Congress returned from its August recess this week to address a variety of pressing topics. For example, a federal fiscal 2014 spending plan is needed before the end of business on Sept. 30, otherwise the government will shut down. While this debate was expected to be quite contentious, the national debate over potential U.S. military action in Syria has moved most other issues off the table. For issues that have deadlines, such as the FY14 spending plan, it appears as though Congress is taking a path that likely offers the highest chance of success.
The U.S. House is reportedly set to release a FY14 continuing resolution that will fund the government at the FY13 level – $988 billion – until Dec. 13. This CR is seen as a compromise between House Republicans who want to fund the government at $967 billion and Senate Democrats who want to fund the government at $1,053 billion. However, not every group is behind the compromise CR. A small group of Republican lawmakers see the FY14 spending bill as the last best chance to undo the Patient Protection and Affordable Care Act, or Obamacare, and they are staunchly set against any spending bill or CR that includes funding for the healthcare law. President Obama has said that he will not sign any legislation that would defund his signature healthcare program. The possibility that Congress would pass a CR that defunds the PPACA is quite small; however, such a bill would potentially result in a government shutdown.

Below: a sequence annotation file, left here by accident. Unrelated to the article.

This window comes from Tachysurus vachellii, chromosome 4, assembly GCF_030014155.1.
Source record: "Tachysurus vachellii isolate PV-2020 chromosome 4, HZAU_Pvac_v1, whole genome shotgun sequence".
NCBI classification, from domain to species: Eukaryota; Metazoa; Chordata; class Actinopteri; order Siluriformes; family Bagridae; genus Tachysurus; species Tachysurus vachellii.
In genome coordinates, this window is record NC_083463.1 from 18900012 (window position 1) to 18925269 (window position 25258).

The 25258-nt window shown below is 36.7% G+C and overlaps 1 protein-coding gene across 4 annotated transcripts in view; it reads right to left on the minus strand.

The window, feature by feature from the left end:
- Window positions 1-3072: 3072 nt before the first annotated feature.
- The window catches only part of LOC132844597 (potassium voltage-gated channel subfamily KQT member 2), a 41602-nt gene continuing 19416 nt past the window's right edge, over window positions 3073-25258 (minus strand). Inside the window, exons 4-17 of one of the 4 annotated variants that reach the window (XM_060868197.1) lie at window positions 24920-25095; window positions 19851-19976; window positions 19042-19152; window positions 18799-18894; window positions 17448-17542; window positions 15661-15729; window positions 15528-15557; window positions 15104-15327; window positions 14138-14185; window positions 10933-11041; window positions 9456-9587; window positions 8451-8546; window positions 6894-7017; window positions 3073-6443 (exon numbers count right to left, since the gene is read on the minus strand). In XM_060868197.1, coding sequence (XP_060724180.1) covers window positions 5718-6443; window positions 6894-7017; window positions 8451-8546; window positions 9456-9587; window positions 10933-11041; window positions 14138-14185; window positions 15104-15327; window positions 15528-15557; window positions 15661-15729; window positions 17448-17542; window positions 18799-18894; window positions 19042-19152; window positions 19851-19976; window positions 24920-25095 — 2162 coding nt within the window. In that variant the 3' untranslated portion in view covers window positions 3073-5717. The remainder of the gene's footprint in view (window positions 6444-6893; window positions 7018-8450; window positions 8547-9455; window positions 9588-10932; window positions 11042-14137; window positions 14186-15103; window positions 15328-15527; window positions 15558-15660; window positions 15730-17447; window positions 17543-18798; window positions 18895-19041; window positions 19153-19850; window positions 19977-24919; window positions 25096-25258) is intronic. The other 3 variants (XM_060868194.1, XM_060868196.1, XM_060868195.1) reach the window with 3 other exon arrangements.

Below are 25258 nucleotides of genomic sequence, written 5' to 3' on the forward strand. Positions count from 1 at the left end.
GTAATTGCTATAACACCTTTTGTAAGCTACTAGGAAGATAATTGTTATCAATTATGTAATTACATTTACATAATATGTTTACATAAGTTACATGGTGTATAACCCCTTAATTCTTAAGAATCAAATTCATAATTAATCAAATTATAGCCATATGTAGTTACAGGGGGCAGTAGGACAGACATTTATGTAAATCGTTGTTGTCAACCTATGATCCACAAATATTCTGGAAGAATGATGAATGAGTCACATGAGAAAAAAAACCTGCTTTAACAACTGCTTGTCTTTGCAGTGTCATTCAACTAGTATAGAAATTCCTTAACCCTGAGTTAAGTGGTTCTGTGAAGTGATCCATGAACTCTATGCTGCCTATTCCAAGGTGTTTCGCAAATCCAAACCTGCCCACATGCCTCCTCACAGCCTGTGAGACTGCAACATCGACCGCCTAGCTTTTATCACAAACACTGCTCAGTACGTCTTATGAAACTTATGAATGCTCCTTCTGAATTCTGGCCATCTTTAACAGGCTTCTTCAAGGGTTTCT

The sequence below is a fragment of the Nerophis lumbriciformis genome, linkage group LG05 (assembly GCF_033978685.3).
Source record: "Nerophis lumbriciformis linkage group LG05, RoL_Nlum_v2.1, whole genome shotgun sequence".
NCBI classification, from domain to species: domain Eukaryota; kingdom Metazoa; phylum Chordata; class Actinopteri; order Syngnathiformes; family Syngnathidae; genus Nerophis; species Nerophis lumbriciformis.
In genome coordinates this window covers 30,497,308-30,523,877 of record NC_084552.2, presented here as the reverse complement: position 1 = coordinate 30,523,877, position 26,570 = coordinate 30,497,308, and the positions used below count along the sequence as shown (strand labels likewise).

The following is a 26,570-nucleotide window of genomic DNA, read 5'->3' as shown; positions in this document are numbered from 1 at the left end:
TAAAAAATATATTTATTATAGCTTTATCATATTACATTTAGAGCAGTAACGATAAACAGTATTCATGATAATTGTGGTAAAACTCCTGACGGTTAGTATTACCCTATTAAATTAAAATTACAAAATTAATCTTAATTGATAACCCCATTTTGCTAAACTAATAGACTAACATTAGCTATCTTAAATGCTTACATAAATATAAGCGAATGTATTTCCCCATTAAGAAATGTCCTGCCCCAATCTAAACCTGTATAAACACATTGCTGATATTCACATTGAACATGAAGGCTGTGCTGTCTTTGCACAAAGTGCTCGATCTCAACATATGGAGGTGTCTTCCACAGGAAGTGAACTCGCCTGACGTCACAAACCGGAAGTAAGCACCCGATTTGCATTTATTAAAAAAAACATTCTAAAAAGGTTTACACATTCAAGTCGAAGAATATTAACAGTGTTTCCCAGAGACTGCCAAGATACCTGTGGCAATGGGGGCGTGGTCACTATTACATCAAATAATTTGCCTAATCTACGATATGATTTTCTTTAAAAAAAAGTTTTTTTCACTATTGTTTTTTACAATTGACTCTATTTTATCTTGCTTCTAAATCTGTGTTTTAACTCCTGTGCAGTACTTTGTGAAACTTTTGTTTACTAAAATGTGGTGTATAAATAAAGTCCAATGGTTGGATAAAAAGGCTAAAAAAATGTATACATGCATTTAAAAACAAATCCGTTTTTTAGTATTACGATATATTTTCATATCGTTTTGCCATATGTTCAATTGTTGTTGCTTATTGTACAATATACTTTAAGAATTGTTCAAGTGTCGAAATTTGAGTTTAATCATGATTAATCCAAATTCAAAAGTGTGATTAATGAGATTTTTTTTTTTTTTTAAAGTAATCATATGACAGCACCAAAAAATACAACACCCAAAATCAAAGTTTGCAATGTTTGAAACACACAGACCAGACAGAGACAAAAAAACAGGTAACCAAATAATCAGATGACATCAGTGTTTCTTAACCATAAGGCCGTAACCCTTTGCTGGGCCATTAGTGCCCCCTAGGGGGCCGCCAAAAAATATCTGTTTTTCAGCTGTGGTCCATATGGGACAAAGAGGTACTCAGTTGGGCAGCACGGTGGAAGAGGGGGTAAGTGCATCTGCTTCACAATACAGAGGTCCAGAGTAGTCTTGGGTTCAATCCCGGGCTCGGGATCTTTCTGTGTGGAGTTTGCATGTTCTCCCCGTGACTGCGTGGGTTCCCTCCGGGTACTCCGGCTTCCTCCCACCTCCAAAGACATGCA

Should the CR pass Congress, which it is expected to, the next fiscal fight will only be a few weeks later as the U.S. hits its debt ceiling. Obama appears to be holding firm to his position of not negotiating over the debt ceiling, whereas U.S. House Speaker John Boehner, R-Ohio, is holding firm to his position of requiring one dollar in spending cuts for every dollar increase to the debt ceiling. It is not clear how this debate will be resolved; however, the side that is perceived to have won this fight will have momentum going into the December debate over funding the government for the rest of the fiscal year.
Stay tuned to the Policy Blotter for more updates on the federal appropriations process!